The risk of heart disease is the focus of researchers. Scientists have discovered a lot about the various factors that contribute to heart disease, but there are also many factors unknown. Firstly, measuring inflammatory mediators and inflammatory levels in the body is a much better way of assessing cardiovascular risk and secondly known that proteins GlycA and CRP are found to be involved on inflammation, researcher conduct many studies. A recent study completed by experts from the Intermountain Medical Center Heart Institute in Salt Lake City discovered that two new biomarkers such as glycoprotein acetylation (GlycA) and C-reactive protein (CRP) both are associated with an increased risk of heart attack or stroke. Inflammation of the artery walls is a contributing factor to heart attack and stroke because it increases the likelihood that plaque on the arterial walls will rupture, induce clot formation and block blood flow.
Previous studied have shown GlycA as an indicator of chronic inflammation and a predictor of long-term risk of severe infection. Elevated GlycA corresponded to elevation of myriad inflammatory cytokines, as well as a gene co expression network indicative of increased neutrophil activity, suggesting that individuals with high GlycA may be in a state of chronic inflammatory response. Accordingly, analysis of infection-related hospitalization and death records showed that increased GlycA increased long-term risk of severe non-localized and respiratory infections, particularly septicaemia and pneumonia. In total, this study demonstrates that GlycA is a biomarker for chronic inflammation, neutrophil activity, and risk of future severe infection. 

C Reactive Protein (CRP) is produced by the liver and released from here in response to acute tissue damage and inflammation.  It is activated by macrophages and adipocytes in order to bind phosphocholine expressed on the surface of dead or dying cells in order to activate the C1Q complement part of the immune system.  This means that it helps drive up inflammatory activity in the body. CRP is one of the major inflammatory markers that should be measured when assessing inflammatory levels and risk of heart disease.

The study that led to the identification of GlycA and CRP started with a collection of plasma samples obtained by the Intermountain Heart Collaborative Study. The presence of high levels of GlycA, use identify by using a test developed by LipoScience known as NMR spectroscopy. Researchers measured lipoprotein particles and GlycA in 2,848 patients whose average age was 63 years old. Sixty-six percent of the patients were male and 65 percent had coronary artery disease. GlycA signals were quantified from signal amplitudes generated from the automated proton (H1) NMR LipoProfile test at the CLIA-certified LipoScience, Inc. (now LabCorp, Raleigh, NC) clinical laboratory. The GlycA signal is centered at 2.00±0.01 ppm in H1 NMR spectra of plasma, and only N‐acetylglucosamine with specific glycosidic linkage, that is, β (1→2) or β (1→6) with a preceding mannose residue, contributes to the GlycA signal. NMR signal amplitudes originating from the N-acetyl methyl group protons of the N-acetylglucosamine moieties located on the bi-, tri-, and tetra-antennary branches of specific serum proteins (mainly α1-acid glycoprotein, haptoglobin, α1-antitrypsin, α1-antichymotrypsin, and transferrin) were used to calculate the concentrations of GlycA expressed in μmol/L of N-acetyl methyl groups.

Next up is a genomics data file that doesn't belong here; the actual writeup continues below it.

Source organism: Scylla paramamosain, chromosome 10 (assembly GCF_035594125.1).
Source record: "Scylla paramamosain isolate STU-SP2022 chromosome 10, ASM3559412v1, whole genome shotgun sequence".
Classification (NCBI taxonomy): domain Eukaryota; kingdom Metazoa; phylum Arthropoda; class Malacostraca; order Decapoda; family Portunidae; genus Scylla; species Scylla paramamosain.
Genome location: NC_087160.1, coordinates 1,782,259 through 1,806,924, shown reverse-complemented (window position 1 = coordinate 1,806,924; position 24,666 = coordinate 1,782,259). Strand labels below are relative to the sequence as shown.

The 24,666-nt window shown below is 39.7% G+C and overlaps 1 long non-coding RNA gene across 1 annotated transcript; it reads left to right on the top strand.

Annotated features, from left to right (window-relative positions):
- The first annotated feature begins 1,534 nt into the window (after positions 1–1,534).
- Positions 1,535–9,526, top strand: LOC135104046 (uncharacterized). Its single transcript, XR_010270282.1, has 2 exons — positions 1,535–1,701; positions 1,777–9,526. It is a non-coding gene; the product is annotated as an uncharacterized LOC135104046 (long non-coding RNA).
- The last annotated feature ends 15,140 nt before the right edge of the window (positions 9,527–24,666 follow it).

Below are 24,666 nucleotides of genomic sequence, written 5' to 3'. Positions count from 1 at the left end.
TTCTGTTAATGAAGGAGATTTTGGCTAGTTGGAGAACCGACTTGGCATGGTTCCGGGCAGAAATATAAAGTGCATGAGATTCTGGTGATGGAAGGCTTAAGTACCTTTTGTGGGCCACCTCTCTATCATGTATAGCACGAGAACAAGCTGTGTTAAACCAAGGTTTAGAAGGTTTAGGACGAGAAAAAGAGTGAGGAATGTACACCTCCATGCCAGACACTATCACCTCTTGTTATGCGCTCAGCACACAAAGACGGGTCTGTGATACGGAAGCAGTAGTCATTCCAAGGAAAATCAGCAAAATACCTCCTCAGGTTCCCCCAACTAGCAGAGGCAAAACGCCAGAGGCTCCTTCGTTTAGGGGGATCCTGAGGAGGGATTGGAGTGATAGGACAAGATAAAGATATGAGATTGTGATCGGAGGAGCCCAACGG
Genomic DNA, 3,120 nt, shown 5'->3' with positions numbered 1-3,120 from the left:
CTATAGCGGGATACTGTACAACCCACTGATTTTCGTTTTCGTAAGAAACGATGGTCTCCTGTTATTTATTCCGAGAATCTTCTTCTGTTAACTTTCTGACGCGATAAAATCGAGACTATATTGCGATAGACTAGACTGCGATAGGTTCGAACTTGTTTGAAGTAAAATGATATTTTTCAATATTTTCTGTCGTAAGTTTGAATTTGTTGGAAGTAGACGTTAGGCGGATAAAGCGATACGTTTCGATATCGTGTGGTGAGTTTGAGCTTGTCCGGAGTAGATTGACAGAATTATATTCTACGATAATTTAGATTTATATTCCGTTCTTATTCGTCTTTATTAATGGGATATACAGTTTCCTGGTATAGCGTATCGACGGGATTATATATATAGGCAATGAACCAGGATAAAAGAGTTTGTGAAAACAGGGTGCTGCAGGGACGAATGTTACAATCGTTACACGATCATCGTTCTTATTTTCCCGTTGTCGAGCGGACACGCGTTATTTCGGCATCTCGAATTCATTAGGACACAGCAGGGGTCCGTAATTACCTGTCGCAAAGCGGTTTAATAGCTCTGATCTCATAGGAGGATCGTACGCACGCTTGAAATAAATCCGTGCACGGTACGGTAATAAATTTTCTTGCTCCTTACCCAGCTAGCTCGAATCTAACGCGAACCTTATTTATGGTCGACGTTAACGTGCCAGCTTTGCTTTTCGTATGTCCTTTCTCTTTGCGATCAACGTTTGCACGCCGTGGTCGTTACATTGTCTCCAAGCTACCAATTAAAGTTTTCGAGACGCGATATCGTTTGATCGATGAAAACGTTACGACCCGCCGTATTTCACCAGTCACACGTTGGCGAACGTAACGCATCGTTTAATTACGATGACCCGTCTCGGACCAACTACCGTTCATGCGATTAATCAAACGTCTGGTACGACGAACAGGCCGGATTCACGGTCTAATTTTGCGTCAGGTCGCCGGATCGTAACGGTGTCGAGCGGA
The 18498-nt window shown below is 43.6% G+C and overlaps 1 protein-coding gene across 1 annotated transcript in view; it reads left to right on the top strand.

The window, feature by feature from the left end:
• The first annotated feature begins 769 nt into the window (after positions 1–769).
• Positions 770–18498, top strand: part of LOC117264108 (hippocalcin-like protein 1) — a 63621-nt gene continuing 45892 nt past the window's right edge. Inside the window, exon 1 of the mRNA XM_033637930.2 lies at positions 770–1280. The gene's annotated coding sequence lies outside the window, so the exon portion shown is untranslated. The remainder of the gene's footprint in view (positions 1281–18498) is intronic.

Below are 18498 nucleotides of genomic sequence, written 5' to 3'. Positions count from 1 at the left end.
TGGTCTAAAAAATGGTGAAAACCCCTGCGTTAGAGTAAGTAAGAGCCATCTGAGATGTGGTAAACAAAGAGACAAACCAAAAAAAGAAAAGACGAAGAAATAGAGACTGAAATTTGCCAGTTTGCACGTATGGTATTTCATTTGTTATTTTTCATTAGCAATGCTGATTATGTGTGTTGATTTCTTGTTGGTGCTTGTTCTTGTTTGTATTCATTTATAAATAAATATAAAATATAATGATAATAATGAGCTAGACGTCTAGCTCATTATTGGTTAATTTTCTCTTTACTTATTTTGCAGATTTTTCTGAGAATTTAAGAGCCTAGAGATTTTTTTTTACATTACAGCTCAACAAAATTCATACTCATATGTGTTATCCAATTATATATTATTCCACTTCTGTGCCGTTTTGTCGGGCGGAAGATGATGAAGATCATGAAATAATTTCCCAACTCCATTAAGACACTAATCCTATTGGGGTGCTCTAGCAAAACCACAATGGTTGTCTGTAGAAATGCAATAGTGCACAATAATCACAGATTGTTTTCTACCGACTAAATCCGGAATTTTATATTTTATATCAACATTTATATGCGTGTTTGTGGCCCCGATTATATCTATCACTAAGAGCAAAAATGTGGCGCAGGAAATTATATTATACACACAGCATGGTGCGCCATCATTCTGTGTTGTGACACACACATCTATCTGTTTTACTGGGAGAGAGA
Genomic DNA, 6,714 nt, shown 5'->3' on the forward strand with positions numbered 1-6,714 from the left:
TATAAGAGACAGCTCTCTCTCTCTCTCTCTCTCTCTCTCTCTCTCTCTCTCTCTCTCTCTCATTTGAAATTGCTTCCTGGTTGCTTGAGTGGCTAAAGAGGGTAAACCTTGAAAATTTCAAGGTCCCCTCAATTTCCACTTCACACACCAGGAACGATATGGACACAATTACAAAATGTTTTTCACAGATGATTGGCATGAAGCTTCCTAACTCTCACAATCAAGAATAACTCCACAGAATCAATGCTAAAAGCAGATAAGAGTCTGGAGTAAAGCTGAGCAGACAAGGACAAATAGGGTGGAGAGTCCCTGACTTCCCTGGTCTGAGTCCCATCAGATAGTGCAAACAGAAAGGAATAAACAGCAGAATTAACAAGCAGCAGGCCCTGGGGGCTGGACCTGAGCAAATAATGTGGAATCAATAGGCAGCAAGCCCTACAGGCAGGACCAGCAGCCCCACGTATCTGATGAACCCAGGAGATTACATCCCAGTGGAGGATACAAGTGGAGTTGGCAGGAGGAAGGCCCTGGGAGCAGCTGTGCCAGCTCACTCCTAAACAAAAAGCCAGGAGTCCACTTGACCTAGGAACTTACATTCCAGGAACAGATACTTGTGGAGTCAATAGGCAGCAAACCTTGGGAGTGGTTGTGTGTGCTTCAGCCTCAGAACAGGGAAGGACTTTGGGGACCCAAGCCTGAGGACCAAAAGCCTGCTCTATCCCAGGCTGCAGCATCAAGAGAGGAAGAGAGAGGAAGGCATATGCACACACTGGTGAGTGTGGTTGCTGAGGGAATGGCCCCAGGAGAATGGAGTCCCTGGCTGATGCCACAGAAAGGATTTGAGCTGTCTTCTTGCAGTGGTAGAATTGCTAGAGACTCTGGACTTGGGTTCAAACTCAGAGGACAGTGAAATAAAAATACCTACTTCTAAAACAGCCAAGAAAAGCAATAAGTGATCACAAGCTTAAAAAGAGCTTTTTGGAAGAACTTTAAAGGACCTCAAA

They found that GlycA could be a new marker of inflammation. But GlycA didn't predict coronary artery disease nearly as well. CRP is known to predict adverse heart events and coronary artery disease. Researchers are currently seeking to determine if C-reactive protein and GlycA are completely independent of each other in terms of their impact on inflammation and heart disease.

Using the results from the assay, researchers compared the value of GlycA and CRP in predicting heart attacks, stroke, and death. They also followed about three thousand patients undergoing coronary angiography, a procedure that identifies blood clots in the coronary arteries caused by plaque buildup from atherosclerosis..

 “The two proteins independently predicted future risk, and if you had both, it was the worst scenario completely,” explained lead author of the new study, J. Brent Muhlestein, MD.

These studies demostread that people with high levels of good cholesterol, or high-density lipoprotein, are not as safe from heart disease when high levels of a newly identified biomarker of inflammation in the arteries are also found in their bloodstream.


COPYRIGHT: This article is property of We Speak Science, a non profit institution co-fonded by Dr. Detina Zalli (Harvard University) and Dr. Argita Zalli (Imperial College London). The article is written by MSc. Gjena Dura (Molecular biologist, University of Tirana).


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